Well we’ve gotten pounded hard with snow here in New Jersey. There’s at least two feet of snow out there I still haven’t dug my car out of the driveway.
Playing in the snow with my kids always makes for some good laughs but driving in the snow is not quite as fun. But if you follow these 7 tips for driving in the snow you’ll be sure to reach your destination in one piece.
Every time it snows, the weathermen on TV say the same thing…”Avoid the roads unless you absolutely have to be on them.”
Good advice, and I wish more people listened to them.
I’m fortunate that I can work from home when the weather is bad, but not everyone can do so. Still, it amazes me how many people hit the roads when they don’t really have to.
Do you really need to hit the bar or the mall in a snowstorm? Maybe staying home would be wiser.
Seriously, the safest way to drive in a snowstorm is to not leave home to begin with.
Check Your Tires
Not everyone has the luxury of staying at home in a snowstorm. If you have a job or responsibilities that require you to be there no matter what, you might have to brave the elements even if there is a blizzard outside.
If that’s the case, you definitely need to keep a close eye on your tires. Tires are the most important safety feature you have when driving in snow. After all, they’re the only part of your car that is actually in contact with those slippery roads.
If your tires are bald are worn, now is the time to replace them.
Don’t Get Cocky
Just because you drive an SUV with 4 wheel drive doesn’t mean you’re invincible.
In my experience driving an SUV often gives drivers a false sense of security in the snow. They drive around like they own the road and can do no wrong.
One time I was driving home from work in the snow and taking my time in my Camry when a Ford Explorer when blowing past me like I was standing still. I cursed under my breath as he sent up a stream of snow right on my windshield as he raced past.
A couple miles down the road I saw the same Explorer where it had lost control and popped up on the curb and into a small retaining wall. The driver was just fine but his beautiful SUV was in rough shape.
Four wheel drive won’t help you brake any quicker if you hit an icy intersection or black ice. Don’t get cocky.
Many car accidents can be avoided if everyone just slowed down a little bit. This is especially true in bad weather when you have less time to react and make decisions.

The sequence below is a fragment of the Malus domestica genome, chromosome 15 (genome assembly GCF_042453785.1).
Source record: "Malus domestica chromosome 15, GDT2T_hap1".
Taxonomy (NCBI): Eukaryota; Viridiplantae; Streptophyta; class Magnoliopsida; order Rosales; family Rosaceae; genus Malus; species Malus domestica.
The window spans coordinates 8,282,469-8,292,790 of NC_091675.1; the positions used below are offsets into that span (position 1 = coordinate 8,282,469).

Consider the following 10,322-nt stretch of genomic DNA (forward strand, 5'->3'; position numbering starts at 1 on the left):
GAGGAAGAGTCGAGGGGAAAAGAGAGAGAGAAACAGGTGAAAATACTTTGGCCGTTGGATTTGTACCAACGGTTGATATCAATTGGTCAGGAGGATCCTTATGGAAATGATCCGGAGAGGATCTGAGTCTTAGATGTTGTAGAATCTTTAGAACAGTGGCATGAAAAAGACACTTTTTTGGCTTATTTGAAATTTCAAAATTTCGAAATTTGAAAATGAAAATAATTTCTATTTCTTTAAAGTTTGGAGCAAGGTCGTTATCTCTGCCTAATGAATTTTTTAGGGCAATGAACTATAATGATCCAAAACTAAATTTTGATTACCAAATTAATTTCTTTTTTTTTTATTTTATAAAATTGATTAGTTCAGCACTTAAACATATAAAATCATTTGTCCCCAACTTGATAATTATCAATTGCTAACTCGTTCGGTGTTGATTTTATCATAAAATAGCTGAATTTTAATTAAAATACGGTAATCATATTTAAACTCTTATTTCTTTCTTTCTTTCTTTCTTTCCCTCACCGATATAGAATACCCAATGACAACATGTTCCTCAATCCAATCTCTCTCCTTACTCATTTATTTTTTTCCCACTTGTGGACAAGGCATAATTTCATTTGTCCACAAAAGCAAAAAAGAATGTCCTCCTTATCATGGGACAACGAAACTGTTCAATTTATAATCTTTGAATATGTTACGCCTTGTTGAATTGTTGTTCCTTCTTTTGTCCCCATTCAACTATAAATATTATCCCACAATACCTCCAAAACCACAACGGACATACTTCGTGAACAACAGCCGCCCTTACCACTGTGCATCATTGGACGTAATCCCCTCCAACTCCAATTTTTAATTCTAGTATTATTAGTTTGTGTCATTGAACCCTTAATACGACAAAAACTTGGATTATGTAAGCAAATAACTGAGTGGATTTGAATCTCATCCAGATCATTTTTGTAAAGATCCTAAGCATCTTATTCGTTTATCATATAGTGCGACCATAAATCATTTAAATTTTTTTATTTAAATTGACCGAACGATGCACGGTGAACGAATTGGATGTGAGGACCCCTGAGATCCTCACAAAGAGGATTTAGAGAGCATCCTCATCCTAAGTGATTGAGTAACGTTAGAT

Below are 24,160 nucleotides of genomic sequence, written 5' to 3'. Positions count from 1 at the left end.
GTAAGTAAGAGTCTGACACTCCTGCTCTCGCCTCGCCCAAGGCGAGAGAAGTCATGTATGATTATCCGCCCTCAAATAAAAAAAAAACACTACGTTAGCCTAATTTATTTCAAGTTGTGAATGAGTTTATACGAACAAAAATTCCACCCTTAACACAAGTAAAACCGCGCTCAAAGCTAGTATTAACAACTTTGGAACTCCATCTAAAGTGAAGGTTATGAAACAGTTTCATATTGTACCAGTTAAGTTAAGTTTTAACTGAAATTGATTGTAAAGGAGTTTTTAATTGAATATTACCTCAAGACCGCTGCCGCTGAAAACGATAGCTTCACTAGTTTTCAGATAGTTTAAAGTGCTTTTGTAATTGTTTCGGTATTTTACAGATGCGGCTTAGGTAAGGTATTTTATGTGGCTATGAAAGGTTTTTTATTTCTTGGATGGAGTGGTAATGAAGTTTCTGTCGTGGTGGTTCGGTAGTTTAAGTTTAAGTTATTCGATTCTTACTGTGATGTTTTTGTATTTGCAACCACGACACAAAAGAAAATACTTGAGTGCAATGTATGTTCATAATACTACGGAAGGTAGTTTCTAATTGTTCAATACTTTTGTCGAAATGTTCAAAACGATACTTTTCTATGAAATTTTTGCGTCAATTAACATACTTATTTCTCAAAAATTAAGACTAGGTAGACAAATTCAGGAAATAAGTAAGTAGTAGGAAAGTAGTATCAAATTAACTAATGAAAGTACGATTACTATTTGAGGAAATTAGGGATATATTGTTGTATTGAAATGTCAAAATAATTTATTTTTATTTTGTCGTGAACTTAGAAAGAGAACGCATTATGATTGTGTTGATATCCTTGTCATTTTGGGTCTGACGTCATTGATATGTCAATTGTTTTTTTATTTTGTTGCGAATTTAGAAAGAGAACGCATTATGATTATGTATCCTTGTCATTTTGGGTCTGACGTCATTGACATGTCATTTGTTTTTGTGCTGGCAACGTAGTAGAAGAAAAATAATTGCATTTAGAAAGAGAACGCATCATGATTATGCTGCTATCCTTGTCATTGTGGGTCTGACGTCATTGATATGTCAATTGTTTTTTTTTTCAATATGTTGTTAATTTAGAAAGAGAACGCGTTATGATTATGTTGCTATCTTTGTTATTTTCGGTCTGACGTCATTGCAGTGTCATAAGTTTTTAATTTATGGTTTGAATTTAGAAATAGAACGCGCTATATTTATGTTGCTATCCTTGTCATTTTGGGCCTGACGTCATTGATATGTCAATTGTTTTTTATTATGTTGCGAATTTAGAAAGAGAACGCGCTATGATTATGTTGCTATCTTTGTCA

When roads are slippery I always drive in lower gear because it gives me more room for error and it will help me stop quicker.
Remember, slow and steady gets home safe and sound. Accelerate slowly. Leave plenty of room between you and the car in front of you. Start stopping well before you have to.
And if possible, don’t stop at all. If you’re careful you can sometimes roll up to an intersection when you have a red light and then slowly accelerate when the light turns green. Stopping completely can get you stuck with spinning tires, but if you can avoid stopping you’ll have inertia on your side and it will be easier to get going again.
Driving in snow can be tricky business and you don’t need any more distractions making things even more difficult for you.
That means you need to turn down the Lady Gaga, put down the Egg McMuffin and stop sending text messages so you can focus on the road.
Driving while distracted is a bad idea under the best circumstances. In the snow it is downright dangerous.
Keep Your Tank Full
A few years ago I got caught in a snowstorm and had to drive home from work under horrible conditions. Winds were gusting and visibility was practically nil. Snow was accumulating quickly and the roads were a disaster.
My normal drive home took about 25 minutes but under those conditions it took me 3 hours and 15 minutes.
Fortunately I had a full tank of gas when I left the office. If I had been running low and planning to stop on the way home I would have been screwed.
People have run out of gas while driving in snow before, and you could find yourself stranded on the side of the road for hours without heat.
Driving in snow adds an element of unpredictability to your trip and it’s best to be prepared for something to go wrong.
Make sure your cell phone is charged. Keep some jumper cables in your trunk. Toss in a small shovel and ice scraper. And don’t forget a bag of sand to help get some traction if your tires are spinning. Cat litter or even a couple boxes of dried pasta will work too.
A blanket and some glow sticks are also a god idea to keep handy.
And don’t forget some snacks. A few granola bars will keep you going if you’re stranded in your car and waiting for help.
Do you have any other tips for driving in snow that you can share?